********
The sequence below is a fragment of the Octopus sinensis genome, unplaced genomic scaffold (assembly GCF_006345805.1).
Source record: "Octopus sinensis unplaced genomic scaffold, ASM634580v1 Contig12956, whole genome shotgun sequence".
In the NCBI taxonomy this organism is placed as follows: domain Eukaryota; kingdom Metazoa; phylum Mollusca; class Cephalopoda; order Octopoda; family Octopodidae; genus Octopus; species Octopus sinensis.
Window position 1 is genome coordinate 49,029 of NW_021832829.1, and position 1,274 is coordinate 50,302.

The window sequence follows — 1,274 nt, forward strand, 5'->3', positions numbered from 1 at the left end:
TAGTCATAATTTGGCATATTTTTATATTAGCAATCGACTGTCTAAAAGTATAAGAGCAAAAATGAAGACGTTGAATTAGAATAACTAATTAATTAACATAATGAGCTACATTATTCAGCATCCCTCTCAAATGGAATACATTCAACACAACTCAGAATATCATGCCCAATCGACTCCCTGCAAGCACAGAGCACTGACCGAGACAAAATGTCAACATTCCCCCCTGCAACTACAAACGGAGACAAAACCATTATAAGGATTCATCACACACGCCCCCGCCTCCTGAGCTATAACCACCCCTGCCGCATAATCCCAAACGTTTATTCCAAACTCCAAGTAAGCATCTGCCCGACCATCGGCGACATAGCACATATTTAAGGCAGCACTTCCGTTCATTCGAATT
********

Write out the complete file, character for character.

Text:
The sequence below is a fragment of the Octopus sinensis genome, unplaced genomic scaffold (assembly GCF_006345805.1).
Source record: "Octopus sinensis unplaced genomic scaffold, ASM634580v1 Contig12956, whole genome shotgun sequence".
In the NCBI taxonomy this organism is placed as follows: domain Eukaryota; kingdom Metazoa; phylum Mollusca; class Cephalopoda; order Octopoda; family Octopodidae; genus Octopus; species Octopus sinensis.
Window position 1 is genome coordinate 49,029 of NW_021832829.1, and position 1,274 is coordinate 50,302.

The window sequence follows — 1,274 nt, forward strand, 5'->3', positions numbered from 1 at the left end:
TAGTCATAATTTGGCATATTTTTATATTAGCAATCGACTGTCTAAAAGTATAAGAGCAAAAATGAAGACGTTGAATTAGAATAACTAATTAATTAACATAATGAGCTACATTATTCAGCATCCCTCTCAAATGGAATACATTCAACACAACTCAGAATATCATGCCCAATCGACTCCCTGCAAGCACAGAGCACTGACCGAGACAAAATGTCAACATTCCCCCCTGCAACTACAAACGGAGACAAAACCATTATAAGGATTCATCACACACGCCCCCGCCTCCTGAGCTATAACCACCCCTGCCGCATAATCCCAAACGTTTATTCCAAACTCCAAGTAAGCATCTGCCCGACCATCGGCGACATAGCACATATTTAAGGCAGCACTTCCGTTCATTCGAATT